Native Americans, Early Settlers, and the Leroy Massacre
Sep 28, 2015 12:55PM ● Published by Kevin
Photo courtesy of geoview.info user geothe67.
This program marks the 260th anniversary of the "Leroy Massacre" which took place October 16th, 1755. The story of the captured girl Regina will be told along with singing of the German song “Alone Yet Not Alone.” The story is an example of the conflict between early settlers and the native inhabitants of central Pennsylvania.
Kim Mattern, a Native American historian, will discuss the life style of Indians living in this area and what motivated them to abduct the children. Mattern became interested in Native American history and artifacts as an eight year old, following his father’s love of and search for objects. He continued this interest through studying Native American material at the State Museum in Harrisburg and the North Museum at Franklin & Marshall College. Mattern worked at archaeological digs in the Lancaster and York areas, and more recently in the Perry, Snyder, and Union counties, and assisted Penn DOT with archeological studies of the proposed throughway between Selinsgrove and Winfield. Since 1993 he has studied the Native Americans of the Susquehanna River Basin, and is a resource for the Union County Historical Society and Susquehanna University, and for libraries, schools, civic organizations, and scout groups, as a speaker and an evaluator for local Native American acquisitions.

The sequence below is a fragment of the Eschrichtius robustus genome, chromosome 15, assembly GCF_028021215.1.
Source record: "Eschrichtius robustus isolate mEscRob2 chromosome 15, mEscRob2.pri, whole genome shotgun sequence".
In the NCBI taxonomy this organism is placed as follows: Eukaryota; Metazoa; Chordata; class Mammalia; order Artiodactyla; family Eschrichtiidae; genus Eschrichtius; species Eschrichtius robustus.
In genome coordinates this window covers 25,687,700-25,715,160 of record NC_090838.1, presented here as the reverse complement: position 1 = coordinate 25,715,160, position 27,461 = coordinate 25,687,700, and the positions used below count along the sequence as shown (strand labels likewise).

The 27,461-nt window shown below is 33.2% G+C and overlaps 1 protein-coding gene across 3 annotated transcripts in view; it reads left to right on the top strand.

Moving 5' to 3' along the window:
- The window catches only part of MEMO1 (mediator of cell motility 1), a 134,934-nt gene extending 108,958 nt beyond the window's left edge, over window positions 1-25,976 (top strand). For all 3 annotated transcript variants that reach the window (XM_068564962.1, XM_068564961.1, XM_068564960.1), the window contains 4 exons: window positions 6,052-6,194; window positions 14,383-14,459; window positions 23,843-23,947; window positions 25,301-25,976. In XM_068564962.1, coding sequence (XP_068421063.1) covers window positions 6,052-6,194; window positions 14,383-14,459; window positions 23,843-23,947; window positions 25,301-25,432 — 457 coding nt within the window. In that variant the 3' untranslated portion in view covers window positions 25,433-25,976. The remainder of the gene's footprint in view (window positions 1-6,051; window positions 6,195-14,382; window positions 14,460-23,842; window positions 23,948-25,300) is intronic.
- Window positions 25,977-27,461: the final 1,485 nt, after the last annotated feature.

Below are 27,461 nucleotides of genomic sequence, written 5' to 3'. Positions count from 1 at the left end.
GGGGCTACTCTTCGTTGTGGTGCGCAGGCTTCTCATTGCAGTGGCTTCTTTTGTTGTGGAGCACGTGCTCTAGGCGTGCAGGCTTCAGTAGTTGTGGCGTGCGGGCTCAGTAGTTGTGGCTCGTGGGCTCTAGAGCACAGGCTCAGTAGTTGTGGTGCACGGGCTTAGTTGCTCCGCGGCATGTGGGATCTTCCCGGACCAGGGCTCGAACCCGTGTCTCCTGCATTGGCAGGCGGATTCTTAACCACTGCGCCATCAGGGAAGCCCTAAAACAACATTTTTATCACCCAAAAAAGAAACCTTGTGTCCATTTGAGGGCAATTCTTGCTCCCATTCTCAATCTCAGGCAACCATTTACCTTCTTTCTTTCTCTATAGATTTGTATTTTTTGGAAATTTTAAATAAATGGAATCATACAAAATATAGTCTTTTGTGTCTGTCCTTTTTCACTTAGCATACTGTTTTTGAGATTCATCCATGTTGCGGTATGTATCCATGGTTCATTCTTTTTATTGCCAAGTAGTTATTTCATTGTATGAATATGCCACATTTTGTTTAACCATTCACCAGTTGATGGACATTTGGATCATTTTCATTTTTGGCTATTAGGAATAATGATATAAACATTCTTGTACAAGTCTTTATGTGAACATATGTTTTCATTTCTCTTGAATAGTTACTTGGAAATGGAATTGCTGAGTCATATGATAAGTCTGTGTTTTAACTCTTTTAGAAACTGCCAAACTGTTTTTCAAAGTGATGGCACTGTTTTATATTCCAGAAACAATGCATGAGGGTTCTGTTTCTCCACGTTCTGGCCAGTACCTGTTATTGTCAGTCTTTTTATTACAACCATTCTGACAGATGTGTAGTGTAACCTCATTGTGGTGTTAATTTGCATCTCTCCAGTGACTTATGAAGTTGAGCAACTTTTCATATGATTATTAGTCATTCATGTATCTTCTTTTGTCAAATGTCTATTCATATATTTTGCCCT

Eli Reiff, a Mennonite historian, will talk about the daily life, faith and devotion of the early settlers and their response to the abduction. He will sing the German song “Alone Yet Not Alone,” then tell of the reunion of Regina with her mother. Reiff is a member of the Groffdale Mennonites, who moved to Union County from Lancaster. He operates a family poultry business outside of Mifflinburg. Reiff has served on the UCHS board of directors and has presented other programs for the society (including one several years ago on the subject of the Leroy incident). He has participated in Rural Heritage Day and is a guide on the society's historic sites tours for county students.
Light refreshments will be served. The program is co-sponsored by the New Berlin Heritage Association, and is free and open to the public. Reservations can be made at the Union County Historical Society office: call 570-524-8666 or email firstname.lastname@example.org.
Information provided by the Union County Historical Society.